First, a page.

In life there are many difficult situations that some people can just get past and move on where others become stuck and unable to move on effectively. In some cases these people will use family, friends or work colleagues to assists them, but in some cases this is either too hard to talk about due to its personal nature or the embarrassment it may cause. This is where counselling can be very useful due to its confidential and non-judgemental nature.
A good counsellor will not pass judgement on you, they are there to listen to you and work with you to find the best ways to understand and resolve your problem. Unlike just listening to friend’s problems a counsellor will follow certain guidelines. Their primary goal is to create changes in behaviour, attitudes and feelings that may have prevented the client from getting the most out of life. A counsellor will help their client use their existing problem solving skills more effectively or to develop new or better ways for them to cope.
The relationship between counsellor and client can be the most influential factor on whether counselling works. The client-counsellor relationship is unlike relationships you may have with loved-ones, or a friend. This relationship is highly specialised depending on the way it is conducted. It is usually conducted with boundaries and rules to dictate where the relationship may or may not go. Boundaries such as confidentiality can create trust therefore the client feels more at ease revealing their personal feelings.
Also the rapport that is built up over time allows the client to feel safe and again allow the client to open up and divulge more personal information. Counsellors must also be aware of their professional limitations and follow a strict code of ethics such as the Code of Ethics set out by Psychotherapy and Counselling Federation of Australia. These codes are there to protect both the Counsellor and the client. They outline the confidentiality agreement between the client and counsellor, as the client also needs to be aware that there are circumstances where confidentiality will be broken.
Other areas of limitations such as Relationship Boundaries – client relationships are to remain on a professional level Respect for the person being counselled – increase their self-worth Responsibility of the counsellor –make sure the client is aware of any organisational policies that affects their confidentiality. Counsellor Competence – Being aware of your limits professionally and personally. Referral – If a client cannot be adequately cared for you make need to refer them to another professional that is better suited.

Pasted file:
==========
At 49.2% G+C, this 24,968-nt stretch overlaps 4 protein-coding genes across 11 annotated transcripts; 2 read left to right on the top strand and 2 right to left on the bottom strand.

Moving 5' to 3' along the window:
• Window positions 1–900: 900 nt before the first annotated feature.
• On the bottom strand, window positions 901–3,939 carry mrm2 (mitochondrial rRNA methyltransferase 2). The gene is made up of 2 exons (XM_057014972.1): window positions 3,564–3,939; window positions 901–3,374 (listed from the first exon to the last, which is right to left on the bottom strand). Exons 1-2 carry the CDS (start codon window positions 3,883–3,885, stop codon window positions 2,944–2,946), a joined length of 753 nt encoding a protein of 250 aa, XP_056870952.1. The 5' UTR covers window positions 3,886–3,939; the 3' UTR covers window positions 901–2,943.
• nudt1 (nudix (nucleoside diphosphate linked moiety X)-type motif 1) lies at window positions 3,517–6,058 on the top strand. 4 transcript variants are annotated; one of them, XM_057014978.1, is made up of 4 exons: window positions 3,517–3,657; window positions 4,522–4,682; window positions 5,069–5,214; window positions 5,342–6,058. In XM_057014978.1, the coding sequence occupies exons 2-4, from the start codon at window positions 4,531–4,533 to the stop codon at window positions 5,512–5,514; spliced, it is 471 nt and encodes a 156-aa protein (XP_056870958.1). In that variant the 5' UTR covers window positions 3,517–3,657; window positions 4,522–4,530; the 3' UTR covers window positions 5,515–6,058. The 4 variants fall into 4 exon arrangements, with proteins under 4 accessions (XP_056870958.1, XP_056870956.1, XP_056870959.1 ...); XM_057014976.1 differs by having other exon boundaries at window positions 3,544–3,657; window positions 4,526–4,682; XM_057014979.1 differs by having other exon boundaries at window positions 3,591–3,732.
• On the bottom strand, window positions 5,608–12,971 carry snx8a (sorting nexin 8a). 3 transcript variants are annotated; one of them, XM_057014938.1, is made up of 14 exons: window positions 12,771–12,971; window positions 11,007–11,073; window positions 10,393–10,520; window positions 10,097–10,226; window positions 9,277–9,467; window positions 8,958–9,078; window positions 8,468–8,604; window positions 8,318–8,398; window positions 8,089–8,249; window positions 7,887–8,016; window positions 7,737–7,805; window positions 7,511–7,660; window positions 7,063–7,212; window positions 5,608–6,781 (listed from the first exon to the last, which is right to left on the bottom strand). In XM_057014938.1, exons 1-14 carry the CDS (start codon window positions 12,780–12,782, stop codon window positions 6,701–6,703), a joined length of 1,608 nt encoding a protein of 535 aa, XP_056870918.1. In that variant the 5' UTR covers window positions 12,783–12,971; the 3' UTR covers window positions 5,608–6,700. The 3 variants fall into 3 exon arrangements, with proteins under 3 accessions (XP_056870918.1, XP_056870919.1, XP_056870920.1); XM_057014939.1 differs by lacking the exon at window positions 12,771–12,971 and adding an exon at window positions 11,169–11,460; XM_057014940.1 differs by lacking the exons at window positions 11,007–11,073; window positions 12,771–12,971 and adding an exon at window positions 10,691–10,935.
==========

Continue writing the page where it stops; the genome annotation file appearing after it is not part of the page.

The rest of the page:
Client-Centred Approach Carl Rogers, the founder of client-centred therapy believed that the client not the counsellor was the expert. He was a man who passionately believes in the goodness of human nature. He also believed that to truly help a client then the best thing to do was to listen to where the pain or problem was within the client. Explain to a new client the nature of the client-centred approach to counselling. Firstly I am not an expert, I do not have the answers to your problems but I believe you do.
Client–Centred therapy will place you at the centre of your own therapy, as it is you who knows what hurts and how you are feeling. With this treatment I will work to establish a relationship with you in which you are able to develop greater self-awareness. Through this, I will guide you in effecting changes in your life based on a greater understanding of your feelings and behaviours. I will be very accepting of what you say and, at the same time, I will know when what you say is at odds with how I am experiencing you.
I will try to be very sensitive in what I say to you and at the same time I would want you to experience me as being really genuine with you and not putting on any pretence. I will be very direct and honest in sharing how I experience you and the things you talk about, and you may find this quite challenging. I will try to create a safe place where I hope you won’t feel in any way judged or misunderstood. Hopefully we can create a trusting relationship so that you can be in touch with your feelings and talk without fear, about anything that concerns you.
Although this technique is slower it will allow you to be in control and also allow you to release personal information at a speed to which you are comfortable. Identify three important areas to address with clients in the initial counselling session. Counselling Ethics, legislation and statutory requirements – before you start a counselling relationship with your client, it is very important to explain that although you provide a confidential treatment. There are, as is expected of Counselling practitioners, exceptions to confidentiality.
Mandatory reporting requires the counsellor to report any concerns regarding health and safety of a minor or any concerns that the client may be in danger of self-harm. In either of these cases the counsellor is required to break the client confidentiality agreement to protect the client and the community. It is also important for the counsellor to clarify the counselling service/s offered. This needs to be explained to the client at the start of their first session so that the client is aware of the type of counselling service you offer and whether or not it is suited to their needs.
It is important to make clear that you work within your level of competence and if at any point that you the counsellor feel you are unable to address effectively, you will discuss with them and provide referrals and options for continuing treatment. For counselling to be effective and of value, both the counsellor and the client must be very clear about their expectations for the structure of the counselling relationship. Honesty and trust are the basis of the counselling relationship. Clients expectations of counselling are often preconceived ideas about how counselling works.